Last week, I saw Anna Deveare Smith perform at UNC-Chapel Hill.  She presented an evening of stories about grace.  Smith’s performance  included ‘The Chi Piece’ inspired by an interview with Ann Richards (Former Governor of Texas) before she died of esophageal cancer in 2006.  Ann Richards had a beautiful and unique understanding of Chi (the life force inside each one of us). I listened to ‘The Chi Piece’ when I got home and typed up an excerpt for you.  Read it with your best Texas accent.  Here is Ann Richards:

“I have two choices every day when I get up. I can feel good or I can feel bad.  A whole lot of what I feel is in my brain. If I think it is going to be a great day, it’s a better day.  What I think has a whole lot to do with how I feel…That’s your life force. It’s your Chi.” 

Ann was using up her Chi by being with too many people.  Her energy worker told her she was giving away her chi.  “You’ve got to save your chi,” the energy worker said.  “You tell people ‘I cannot talk to you right now.  You are using up my Chi.’ ”

The collective Ann and Anna’s advice about Chi arrived at just the right time in my life.  I’ve been tired the past couple of days and feeling sorry for myself.  Instead of moping any further, I am going to practice saving my Chi.  I don’t know if I can tell other people they are “using up my Chi.” I don’t think I can say such a thing without a Texas accent and bigger hair than I have. It is, however, my job to learn from Ann Richards and take care of my chi.  No one can give me more or take away my Chi.  That is my job.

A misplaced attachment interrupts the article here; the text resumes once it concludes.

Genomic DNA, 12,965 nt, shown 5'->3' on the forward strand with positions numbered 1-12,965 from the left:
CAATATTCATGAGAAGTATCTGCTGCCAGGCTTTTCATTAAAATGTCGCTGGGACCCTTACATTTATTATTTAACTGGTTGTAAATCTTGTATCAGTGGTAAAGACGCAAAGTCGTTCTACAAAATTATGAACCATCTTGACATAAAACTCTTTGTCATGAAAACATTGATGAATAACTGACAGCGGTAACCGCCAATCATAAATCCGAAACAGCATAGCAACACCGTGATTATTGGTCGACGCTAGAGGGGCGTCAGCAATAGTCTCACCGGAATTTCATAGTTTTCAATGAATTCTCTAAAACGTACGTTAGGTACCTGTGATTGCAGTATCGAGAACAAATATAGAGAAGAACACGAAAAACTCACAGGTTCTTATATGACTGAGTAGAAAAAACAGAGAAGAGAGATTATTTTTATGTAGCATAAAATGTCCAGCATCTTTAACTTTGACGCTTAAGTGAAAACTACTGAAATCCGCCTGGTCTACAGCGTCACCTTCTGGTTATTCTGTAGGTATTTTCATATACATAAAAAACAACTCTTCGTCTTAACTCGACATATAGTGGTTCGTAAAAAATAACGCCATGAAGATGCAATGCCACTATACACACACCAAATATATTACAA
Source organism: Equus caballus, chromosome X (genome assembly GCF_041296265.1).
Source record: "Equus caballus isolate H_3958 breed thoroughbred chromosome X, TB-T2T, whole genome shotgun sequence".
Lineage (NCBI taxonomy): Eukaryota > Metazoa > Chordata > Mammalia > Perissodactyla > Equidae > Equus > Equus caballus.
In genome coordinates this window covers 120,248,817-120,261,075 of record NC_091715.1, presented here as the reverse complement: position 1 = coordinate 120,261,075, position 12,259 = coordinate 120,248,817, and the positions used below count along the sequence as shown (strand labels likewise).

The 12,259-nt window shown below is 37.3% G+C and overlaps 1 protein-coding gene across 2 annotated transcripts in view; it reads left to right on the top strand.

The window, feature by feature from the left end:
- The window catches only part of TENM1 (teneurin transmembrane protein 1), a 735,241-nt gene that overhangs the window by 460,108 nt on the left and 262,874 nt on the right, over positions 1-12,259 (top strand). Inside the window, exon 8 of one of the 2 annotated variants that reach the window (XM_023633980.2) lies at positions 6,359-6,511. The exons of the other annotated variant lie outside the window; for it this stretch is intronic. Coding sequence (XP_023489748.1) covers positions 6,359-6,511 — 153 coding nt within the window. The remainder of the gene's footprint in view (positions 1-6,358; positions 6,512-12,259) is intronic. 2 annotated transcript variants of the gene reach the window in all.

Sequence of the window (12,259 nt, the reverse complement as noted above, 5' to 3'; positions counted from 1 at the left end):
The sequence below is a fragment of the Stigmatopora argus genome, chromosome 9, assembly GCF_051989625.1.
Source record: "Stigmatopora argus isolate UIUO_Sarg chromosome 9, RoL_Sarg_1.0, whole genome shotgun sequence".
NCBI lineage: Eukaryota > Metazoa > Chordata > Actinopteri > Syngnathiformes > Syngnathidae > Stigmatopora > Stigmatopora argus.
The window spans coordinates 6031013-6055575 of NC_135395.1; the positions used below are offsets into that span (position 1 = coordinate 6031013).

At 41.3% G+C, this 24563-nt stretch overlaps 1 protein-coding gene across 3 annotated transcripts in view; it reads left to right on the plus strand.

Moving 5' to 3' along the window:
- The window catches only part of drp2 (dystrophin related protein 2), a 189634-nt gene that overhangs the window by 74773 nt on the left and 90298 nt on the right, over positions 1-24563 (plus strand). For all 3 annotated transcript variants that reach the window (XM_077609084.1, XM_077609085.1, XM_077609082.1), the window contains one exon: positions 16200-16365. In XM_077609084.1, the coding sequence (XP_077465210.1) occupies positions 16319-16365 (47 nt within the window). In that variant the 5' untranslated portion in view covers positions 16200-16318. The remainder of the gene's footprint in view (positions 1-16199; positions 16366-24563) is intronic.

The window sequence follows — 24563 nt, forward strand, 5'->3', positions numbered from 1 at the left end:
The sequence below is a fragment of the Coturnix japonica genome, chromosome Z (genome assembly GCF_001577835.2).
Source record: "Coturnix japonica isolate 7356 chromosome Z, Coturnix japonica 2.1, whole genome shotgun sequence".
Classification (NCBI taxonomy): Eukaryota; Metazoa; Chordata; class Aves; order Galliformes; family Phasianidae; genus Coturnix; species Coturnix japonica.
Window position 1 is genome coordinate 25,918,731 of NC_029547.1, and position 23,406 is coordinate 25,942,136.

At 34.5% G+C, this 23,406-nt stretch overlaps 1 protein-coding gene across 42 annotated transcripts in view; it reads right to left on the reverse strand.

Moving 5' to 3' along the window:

What I hope you will understand from this week’s lesson in time management is how you spend your time and who you spend it with matters. Your Chi is depending on you.


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2 responses to “Chi

  1. todd

    What a wise woman that Miss Ann was!

  2. peter lynch

    two thoughts. my therapist and my shrink both thought i’d made a good decision when i left academia. their logic amounted to saying that i was giving away my chi to my students and colleagues. perhaps. one can never walk back, so one had better have a destination when one leaves.

    second. my boss whose family tree has manic-depressive illness spread across it like kudzu, remarked to me the other day that she’d never met a manic-depressive who maintains such a cheerful demeanor as i do. am i throwing away chi? if you think i am, pray tell what else do i do with it?

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